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The following image shows the Layers palette of Illustrator. The next couple of examples will refer to the situation that this image describes:

The document contains three layers. The first layer contains a group with two paths in it.

Layers in the Document

The global variable document refers to the currently active document.

Each document contains a list of layers. You can access the layers in this list through the document.layers array both by index and name.

For example to access the first layer in the document.layers array:

var firstLayer = document.layers[0];
print(; // 'Layer 1'

And if we wanted to access the third layer by name:

var namedLayer = document.layers['Layer 3'];

Active Layer

All items created by Scriptographer are automatically placed in the active layer. The active layer in the screenshot above is the one that is highlighted in blue.

To access the active layer we use document.activeLayer.

var layer = document.activeLayer;
print(; // Layer 1

Items in Layers

In programming we refer to items that are contained within other items as being their children. You can query any item in an lllustrator document to get its children.

To find the items in a layer, we can access its layer.children property.

For example, to move the first item in the active layer to { x: 100, y: 100 }:

var children = document.activeLayer.children;
var firstChild = children[0];
firstChild.position = new Point(100, 100);

Items in Groups

We can also access the items contained in a group.

In the following example we move the second item contained in the group (the first item in the active layer) 20 points to the right:

var children = document.activeLayer.children;
var group = children[0];

// the second item in the group:
var child = group.children[1];
child.position += new Point(20, 0);

All items in the children array are also accessible by name. To access the child path of group called namedPath, we could replace the fifth line in the above example to:

var child = group.children['namedPath'];

Changing the Order of Items in the Layer List

Scriptographer allows you to change the order of items in the layer list in a couple of different ways. You can append an item to become a child of a group or a layer. You can also move items above or under other items as they appear in the layer list.

Appending Items to Groups and Layers

To append an item to become a child of another group or layer, we use item.appendTop(item) and item.appendBottom(item) on the group or layer and pass the item to it that we want to append. item.appendTop(item) appends the item as the first child as seen in the layer list, item.appendBottom(item) appends the item as the last child.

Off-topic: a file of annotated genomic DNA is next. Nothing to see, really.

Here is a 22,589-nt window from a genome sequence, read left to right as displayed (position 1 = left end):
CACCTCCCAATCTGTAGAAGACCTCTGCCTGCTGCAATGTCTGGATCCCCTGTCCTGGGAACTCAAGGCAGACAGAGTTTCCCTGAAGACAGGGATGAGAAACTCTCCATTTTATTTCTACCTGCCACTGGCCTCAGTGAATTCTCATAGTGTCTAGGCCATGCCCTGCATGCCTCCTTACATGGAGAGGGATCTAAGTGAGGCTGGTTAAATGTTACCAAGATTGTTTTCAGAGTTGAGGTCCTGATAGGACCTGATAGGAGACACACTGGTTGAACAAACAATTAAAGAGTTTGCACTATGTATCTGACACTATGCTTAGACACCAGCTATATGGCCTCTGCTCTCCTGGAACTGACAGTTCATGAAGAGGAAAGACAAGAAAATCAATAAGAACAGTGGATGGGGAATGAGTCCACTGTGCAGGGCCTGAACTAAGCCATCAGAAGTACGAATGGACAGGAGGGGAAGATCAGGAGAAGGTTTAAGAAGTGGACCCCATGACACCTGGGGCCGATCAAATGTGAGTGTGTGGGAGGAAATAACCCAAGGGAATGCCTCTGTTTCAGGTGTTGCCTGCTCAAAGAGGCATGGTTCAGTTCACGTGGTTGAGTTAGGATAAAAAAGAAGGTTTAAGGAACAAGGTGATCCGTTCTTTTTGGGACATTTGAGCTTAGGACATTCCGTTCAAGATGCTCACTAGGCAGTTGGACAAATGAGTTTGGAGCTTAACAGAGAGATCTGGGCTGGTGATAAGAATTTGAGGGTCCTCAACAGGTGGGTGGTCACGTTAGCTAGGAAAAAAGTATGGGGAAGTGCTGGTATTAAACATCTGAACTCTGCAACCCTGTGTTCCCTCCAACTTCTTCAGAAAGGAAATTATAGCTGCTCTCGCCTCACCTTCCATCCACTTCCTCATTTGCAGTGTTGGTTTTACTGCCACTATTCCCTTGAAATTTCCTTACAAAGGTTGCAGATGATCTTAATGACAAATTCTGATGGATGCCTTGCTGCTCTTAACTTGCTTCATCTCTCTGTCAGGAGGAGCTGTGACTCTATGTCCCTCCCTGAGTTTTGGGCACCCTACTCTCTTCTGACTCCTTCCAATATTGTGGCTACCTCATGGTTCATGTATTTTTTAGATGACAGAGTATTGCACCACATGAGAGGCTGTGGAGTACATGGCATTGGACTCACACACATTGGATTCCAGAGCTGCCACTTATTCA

For example, if we would want to move the first item in the active layer to the top of third layer ('Layer 3'), we could do the following:

var firstChild = document.activeLayer.children[0];
var thirdLayer = document.layers[2];

The append functions work exactly the same with groups. Lets make a new path and move it into the group that is in the active layer:

var circlePath = new Path.Circle(new Point(50, 50), 25);
var group = document.activeLayer.children[0];

Moving an Item Above or Below Other Items in the Layer List

To move an item above or below another item in the layer list, we use item.moveAbove(item) and item.moveBelow(item). item.moveAbove(item) moves the item above the item that you passed to it and item.moveBelow(item) does the opposite.

For example, if we would want to move the second item of the group in the active layer above the first item, we could do the following:

var group = document.activeLayer.children[0];
var children = group.children;
var firstChild = children[0];
var secondChild = children[1];

Creating Layers

To create a new layer in the Illustrator interface we select 'New Layer' in the contextual menu of the layer palette:

To create a new layer using Scriptographer, we call new Layer():

var layer = new Layer(); = 'Brand New Layer';

Creating Groups

To group items in a document using the Illustrator interface, you select them and select 'Group' from the 'Object' menu. Working with groups in Scriptographer is slightly different. First we make a new empty group and then we append the items to that group:

In the following example we first make an empty group, then we make two paths and append them to the group:

var group = new Group();

var firstPath = new Path.Circle(new Point(50, 50), 25);
var secondPath = new Path.Circle(new Point(50, 50), 25);